Abstract and Keywords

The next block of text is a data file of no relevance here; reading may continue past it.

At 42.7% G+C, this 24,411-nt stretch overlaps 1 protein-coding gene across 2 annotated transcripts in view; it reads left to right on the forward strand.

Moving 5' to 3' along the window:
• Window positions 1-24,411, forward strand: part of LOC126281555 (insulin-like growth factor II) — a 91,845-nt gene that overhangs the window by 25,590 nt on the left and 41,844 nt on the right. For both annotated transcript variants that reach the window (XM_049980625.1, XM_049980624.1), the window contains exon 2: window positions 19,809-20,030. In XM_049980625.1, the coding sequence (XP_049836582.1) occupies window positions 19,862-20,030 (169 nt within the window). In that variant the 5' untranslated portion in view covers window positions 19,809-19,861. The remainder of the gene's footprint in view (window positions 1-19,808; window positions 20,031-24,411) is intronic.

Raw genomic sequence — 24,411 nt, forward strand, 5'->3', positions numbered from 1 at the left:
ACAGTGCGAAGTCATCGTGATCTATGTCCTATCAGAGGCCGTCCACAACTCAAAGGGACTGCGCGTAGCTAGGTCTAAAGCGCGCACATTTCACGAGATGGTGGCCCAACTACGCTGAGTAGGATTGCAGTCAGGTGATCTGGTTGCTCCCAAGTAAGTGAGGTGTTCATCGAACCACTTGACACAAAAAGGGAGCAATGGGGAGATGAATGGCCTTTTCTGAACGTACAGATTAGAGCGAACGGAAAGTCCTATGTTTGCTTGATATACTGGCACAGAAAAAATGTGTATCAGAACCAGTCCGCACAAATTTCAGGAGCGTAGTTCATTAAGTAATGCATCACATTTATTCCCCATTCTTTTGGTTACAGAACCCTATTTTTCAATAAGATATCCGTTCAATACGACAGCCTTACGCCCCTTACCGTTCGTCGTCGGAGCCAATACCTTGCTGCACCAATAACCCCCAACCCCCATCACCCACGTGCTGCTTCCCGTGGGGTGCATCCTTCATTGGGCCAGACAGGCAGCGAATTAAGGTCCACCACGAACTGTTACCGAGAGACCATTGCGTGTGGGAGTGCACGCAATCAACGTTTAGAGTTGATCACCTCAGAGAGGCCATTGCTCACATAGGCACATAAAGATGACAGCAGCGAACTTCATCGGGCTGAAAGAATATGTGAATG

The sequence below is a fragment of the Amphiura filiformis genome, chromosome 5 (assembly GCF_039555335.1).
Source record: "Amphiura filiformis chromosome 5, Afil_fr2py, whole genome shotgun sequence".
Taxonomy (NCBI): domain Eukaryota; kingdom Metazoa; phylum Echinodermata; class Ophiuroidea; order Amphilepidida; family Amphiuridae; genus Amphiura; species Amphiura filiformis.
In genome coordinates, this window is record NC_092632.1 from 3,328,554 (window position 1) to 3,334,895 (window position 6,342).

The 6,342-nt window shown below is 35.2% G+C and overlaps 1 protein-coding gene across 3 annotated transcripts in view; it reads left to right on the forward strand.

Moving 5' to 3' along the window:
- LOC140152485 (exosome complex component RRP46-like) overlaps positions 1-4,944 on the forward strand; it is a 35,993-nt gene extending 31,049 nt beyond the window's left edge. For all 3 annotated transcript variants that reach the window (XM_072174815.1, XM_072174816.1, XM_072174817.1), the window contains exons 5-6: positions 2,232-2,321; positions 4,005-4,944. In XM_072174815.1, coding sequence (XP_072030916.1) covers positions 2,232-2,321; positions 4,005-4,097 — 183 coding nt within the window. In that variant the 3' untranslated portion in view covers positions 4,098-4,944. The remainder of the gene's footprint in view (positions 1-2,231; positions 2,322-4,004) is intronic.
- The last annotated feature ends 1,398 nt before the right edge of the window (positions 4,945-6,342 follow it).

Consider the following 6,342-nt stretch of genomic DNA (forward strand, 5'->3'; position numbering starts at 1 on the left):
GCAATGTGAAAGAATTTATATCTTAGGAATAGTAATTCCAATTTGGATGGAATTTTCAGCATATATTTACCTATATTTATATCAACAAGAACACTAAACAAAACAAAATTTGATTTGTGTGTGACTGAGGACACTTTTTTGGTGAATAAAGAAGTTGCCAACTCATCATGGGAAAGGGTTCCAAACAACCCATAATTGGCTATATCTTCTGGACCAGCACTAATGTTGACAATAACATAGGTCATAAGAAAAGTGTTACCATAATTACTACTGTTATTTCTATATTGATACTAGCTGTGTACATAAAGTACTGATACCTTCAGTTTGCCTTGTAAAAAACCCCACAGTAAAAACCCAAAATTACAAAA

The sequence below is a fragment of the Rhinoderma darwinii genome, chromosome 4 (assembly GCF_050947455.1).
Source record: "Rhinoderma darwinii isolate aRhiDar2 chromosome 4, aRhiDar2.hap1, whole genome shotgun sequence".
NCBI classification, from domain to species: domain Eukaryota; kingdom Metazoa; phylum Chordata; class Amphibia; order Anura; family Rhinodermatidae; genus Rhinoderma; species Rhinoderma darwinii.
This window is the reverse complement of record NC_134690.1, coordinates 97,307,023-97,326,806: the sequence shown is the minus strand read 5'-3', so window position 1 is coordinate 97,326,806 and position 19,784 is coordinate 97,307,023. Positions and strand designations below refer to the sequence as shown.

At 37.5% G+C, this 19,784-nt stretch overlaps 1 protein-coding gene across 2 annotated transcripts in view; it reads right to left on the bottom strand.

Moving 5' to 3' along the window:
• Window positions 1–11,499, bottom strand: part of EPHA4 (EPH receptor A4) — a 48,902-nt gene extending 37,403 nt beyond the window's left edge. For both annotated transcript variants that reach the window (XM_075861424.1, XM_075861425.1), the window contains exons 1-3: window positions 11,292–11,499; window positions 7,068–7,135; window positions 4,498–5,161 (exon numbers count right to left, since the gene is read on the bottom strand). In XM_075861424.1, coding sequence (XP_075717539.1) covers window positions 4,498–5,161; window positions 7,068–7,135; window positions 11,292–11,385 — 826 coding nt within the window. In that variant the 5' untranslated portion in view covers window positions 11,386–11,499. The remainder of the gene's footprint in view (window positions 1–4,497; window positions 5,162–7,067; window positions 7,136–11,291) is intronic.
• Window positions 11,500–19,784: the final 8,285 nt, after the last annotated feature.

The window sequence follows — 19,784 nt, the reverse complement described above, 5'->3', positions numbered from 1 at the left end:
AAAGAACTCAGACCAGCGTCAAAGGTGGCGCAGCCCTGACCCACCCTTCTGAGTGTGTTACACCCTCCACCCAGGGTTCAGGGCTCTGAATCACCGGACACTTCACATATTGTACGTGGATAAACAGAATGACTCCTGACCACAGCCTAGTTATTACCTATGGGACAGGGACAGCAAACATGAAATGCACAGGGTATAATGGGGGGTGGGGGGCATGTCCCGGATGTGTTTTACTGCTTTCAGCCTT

This section examines feminist perspectives on militarism and religious fundamentalisms. The first chapter argues that militarism privileges masculinity over femininity; promotes military values of aggression, violence, and unequivocal loyalty; and contributes to the construction of the patriarchal state. The chapter critically examines the use of gender, Orientalism, and race under US President George W. Bush to justify the “Wars on Terror” in Afghanistan and Iraq. The second chapter considers the changing dynamics of feminist engagement with religion, particularly how the West has employed religion to advance its global security and strategic agendas after 9/11, and reviews the debate between the American liberal feminists who supported the US-led military interventions in Afghanistan and Iraq and the radical feminists who denounced them as forms of “cultural imperialism.” The third chapter explores the gendered impact of the “War on Terror” and “Wars of Terror” in Afghanistan, Pakistan, India, and Sri Lanka.
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